‘The Long Drop' is a period drama set in 1962, at at time when convicted prisoners could still face capital punishment. On a cold December day, our two characters, Christopher and Daniel, await execution. Throughout the film, we explore the contrasting natures of the two men and ask: ‘Is morality ever black and white?’ Held in adjoining cells, both characters look back on their lives and crimes over a final meal. As Christopher laments, we learn that he has come from an impoverished background. Facing a challenging start, he fell into a life of crime, a life he now reflects on with guilt and remorse. Next door, sits Daniel, who mocks his fellow inmate and instead boasts about his criminal exploits. His only regret - ‘Getting Caught’. As dawn breaks the following morning, a catharsis and grim acceptance has settled over Christopher. The same can not be said of Daniel, whose bravado has disappeared as he is dragged to the gallows. Although ‘The Long Drop’ is set in a past era, it takes the ever-present social construct of morality and examines all its encompassing parts to help the audience derive a new perspective.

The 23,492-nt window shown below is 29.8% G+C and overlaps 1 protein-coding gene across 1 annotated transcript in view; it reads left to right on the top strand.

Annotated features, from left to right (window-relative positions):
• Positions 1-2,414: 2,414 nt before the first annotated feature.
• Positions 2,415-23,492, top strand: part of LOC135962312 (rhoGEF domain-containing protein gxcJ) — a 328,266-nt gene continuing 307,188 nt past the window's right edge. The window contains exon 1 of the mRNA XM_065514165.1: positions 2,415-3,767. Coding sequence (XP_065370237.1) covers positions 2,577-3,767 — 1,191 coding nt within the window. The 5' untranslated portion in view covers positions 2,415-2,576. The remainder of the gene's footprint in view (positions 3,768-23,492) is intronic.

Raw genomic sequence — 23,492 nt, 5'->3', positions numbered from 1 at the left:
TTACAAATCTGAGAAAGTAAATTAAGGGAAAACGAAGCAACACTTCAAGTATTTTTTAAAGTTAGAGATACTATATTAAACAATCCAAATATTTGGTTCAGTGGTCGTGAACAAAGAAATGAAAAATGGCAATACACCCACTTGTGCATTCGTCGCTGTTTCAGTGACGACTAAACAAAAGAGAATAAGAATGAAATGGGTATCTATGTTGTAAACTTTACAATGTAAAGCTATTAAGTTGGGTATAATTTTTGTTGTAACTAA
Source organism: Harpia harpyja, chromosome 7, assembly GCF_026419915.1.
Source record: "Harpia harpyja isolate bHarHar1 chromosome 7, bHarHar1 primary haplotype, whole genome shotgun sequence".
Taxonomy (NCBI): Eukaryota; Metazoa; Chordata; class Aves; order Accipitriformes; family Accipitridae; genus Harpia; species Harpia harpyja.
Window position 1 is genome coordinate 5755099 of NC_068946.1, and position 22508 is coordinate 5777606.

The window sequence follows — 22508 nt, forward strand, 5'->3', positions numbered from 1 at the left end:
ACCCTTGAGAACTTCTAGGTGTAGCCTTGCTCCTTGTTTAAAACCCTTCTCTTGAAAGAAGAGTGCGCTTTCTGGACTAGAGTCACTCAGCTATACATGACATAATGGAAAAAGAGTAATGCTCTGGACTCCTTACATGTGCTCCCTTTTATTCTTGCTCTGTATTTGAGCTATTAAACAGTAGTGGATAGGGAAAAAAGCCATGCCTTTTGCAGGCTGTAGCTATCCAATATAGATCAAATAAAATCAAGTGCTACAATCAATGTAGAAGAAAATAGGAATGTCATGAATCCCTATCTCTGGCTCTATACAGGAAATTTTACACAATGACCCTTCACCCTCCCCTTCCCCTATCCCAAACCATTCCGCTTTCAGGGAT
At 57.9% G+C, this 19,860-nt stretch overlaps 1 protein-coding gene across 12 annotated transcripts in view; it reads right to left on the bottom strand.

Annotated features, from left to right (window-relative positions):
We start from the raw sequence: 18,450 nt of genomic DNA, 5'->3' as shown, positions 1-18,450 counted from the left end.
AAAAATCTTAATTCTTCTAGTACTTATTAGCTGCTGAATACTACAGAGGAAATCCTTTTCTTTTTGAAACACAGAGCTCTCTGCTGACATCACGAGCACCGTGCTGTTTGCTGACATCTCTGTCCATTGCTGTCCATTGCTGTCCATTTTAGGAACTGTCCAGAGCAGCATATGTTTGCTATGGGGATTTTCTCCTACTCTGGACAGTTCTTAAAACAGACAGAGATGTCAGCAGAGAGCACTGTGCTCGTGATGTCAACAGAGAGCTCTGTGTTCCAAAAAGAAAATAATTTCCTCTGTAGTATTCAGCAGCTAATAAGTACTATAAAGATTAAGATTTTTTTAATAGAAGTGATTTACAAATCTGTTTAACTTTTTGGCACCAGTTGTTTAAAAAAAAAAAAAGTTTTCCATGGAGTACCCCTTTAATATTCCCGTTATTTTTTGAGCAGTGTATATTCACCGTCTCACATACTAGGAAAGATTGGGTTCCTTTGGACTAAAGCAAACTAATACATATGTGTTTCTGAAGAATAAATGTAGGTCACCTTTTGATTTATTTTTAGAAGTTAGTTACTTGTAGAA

The Crucifixion of Jesus is told in two passages of the bible; whereas in the Gospel of Mark it highlights the ‘dual focus of christ’s life: service and sacrifice’, 'The Long Drop' expands on this theme by focusing on the dual nature of the two criminals executed alongside him, described as ‘malefactors’ [Luke 23:32]. Symbolically positioned on the left and right of Jesus, the Penitent Thief and the Impenitent Thief explore the duplexity of people when faced with their own death; like two sides to the same coin, these men are charged with the same crime yet one is repentant for his actions and the other remorseless, mocking Jesus along with the crowd. In this film, the closed context of a prison cell forces us to intimately confront the conflicting natures of both men, whilst the Christmas period, a time for family and celebration, highlights the characters isolation and sadness.The finality of death adds an urgency to their conversation and yields a deeper, more emotional characterisation to their biblical derivations.
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